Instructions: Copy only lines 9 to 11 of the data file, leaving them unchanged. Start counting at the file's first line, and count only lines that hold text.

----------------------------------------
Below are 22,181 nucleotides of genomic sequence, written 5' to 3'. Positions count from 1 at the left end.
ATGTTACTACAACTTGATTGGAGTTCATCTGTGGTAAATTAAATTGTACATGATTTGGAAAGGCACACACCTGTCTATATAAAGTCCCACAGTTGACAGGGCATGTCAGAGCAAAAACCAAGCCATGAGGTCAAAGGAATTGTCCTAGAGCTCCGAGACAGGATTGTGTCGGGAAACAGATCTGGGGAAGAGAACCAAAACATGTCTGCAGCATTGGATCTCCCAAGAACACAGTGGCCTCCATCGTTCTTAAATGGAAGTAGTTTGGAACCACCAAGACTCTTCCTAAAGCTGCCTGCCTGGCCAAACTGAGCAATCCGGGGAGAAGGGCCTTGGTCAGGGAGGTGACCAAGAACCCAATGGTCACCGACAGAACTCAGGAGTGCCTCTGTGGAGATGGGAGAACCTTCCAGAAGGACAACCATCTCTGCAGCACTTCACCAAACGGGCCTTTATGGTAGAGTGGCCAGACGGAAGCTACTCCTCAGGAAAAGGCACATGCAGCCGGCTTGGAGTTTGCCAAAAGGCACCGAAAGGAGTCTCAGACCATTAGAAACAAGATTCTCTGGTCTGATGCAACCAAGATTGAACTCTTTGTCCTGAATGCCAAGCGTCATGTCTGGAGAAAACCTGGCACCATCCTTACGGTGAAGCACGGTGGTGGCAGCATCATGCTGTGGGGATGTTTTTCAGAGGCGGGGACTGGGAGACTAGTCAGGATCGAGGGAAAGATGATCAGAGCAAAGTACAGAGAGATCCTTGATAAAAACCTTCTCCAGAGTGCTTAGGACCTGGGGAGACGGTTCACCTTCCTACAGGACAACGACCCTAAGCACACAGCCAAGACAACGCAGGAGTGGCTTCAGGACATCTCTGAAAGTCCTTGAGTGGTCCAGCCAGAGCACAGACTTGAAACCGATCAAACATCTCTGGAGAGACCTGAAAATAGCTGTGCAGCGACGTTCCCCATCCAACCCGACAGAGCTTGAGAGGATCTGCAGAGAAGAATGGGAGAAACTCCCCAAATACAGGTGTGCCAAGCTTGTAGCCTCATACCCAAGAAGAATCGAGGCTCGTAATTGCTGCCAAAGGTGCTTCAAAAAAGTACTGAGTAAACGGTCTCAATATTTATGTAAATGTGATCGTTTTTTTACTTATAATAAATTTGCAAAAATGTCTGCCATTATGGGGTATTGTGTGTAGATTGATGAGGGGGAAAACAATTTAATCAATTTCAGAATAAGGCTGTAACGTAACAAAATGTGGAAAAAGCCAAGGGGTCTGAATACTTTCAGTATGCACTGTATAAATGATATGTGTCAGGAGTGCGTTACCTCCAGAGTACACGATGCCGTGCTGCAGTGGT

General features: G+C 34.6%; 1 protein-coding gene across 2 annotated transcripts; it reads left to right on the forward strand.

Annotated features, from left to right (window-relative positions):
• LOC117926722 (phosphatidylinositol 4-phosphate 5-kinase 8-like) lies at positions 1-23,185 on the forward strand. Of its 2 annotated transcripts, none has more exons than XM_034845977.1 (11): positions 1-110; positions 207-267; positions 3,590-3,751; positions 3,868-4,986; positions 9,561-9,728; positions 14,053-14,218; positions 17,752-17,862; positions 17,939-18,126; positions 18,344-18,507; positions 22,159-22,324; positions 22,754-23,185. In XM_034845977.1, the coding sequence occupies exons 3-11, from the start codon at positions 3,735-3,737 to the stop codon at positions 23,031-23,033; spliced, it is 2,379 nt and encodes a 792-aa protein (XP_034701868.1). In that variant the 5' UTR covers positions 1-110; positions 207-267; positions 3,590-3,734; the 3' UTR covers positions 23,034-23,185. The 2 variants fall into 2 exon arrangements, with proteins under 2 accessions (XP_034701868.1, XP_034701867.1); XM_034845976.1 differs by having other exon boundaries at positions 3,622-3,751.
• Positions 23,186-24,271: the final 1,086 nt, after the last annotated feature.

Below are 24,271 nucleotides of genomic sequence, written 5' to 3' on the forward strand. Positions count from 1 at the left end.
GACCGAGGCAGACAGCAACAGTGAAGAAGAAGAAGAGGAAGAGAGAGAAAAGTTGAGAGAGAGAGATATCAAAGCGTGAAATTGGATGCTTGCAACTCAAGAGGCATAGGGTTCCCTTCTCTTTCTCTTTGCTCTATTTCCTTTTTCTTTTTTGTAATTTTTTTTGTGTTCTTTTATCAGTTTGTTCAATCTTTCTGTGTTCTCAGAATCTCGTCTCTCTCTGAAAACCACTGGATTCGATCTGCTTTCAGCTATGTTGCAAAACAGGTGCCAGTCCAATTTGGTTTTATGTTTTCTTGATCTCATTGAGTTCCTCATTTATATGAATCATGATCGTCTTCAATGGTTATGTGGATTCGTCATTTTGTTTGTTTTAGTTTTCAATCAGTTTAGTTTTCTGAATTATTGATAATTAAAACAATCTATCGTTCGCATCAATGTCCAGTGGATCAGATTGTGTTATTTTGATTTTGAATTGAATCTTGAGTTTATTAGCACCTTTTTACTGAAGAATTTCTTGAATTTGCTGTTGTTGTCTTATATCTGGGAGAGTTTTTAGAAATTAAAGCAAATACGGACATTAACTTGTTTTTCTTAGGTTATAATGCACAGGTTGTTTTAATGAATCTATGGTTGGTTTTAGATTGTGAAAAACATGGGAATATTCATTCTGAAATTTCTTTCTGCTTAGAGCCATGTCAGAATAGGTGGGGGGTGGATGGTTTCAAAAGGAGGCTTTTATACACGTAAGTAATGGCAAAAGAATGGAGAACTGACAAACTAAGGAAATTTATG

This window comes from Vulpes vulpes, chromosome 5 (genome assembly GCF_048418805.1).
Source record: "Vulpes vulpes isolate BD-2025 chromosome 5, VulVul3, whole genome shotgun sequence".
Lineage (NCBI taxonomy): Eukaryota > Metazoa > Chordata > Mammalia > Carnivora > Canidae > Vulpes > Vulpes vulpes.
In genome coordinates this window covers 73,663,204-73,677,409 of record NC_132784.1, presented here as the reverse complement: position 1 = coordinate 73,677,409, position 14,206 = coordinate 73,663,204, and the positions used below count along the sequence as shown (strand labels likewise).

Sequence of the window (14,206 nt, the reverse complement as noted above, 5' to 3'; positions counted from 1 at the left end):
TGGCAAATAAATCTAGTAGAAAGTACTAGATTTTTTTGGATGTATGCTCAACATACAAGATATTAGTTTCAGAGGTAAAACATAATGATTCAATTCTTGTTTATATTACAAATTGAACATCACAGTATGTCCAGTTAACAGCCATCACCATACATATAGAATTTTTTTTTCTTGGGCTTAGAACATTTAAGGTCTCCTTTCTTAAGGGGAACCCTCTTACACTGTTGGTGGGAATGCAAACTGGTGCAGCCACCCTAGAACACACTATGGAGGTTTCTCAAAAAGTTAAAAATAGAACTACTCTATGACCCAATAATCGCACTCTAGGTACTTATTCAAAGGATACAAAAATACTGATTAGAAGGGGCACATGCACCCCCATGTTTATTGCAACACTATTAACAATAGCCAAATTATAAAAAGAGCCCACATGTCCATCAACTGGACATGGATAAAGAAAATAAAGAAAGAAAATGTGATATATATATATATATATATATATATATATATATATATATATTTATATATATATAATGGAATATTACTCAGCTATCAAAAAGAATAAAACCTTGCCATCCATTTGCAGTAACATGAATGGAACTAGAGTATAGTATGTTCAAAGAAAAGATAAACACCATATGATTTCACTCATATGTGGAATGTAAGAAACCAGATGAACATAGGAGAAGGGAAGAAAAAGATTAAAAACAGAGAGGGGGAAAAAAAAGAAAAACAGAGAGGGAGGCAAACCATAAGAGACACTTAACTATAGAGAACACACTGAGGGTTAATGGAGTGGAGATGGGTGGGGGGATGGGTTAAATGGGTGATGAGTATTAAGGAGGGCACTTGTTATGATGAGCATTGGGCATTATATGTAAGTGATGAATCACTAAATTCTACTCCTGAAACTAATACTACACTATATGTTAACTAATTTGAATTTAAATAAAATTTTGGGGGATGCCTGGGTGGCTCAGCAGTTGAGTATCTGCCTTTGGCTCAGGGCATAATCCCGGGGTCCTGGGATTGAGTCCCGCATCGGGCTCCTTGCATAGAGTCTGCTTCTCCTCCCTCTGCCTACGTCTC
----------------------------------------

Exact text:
This window comes from Vulpes vulpes, chromosome 5 (genome assembly GCF_048418805.1).
Source record: "Vulpes vulpes isolate BD-2025 chromosome 5, VulVul3, whole genome shotgun sequence".
Lineage (NCBI taxonomy): Eukaryota > Metazoa > Chordata > Mammalia > Carnivora > Canidae > Vulpes > Vulpes vulpes.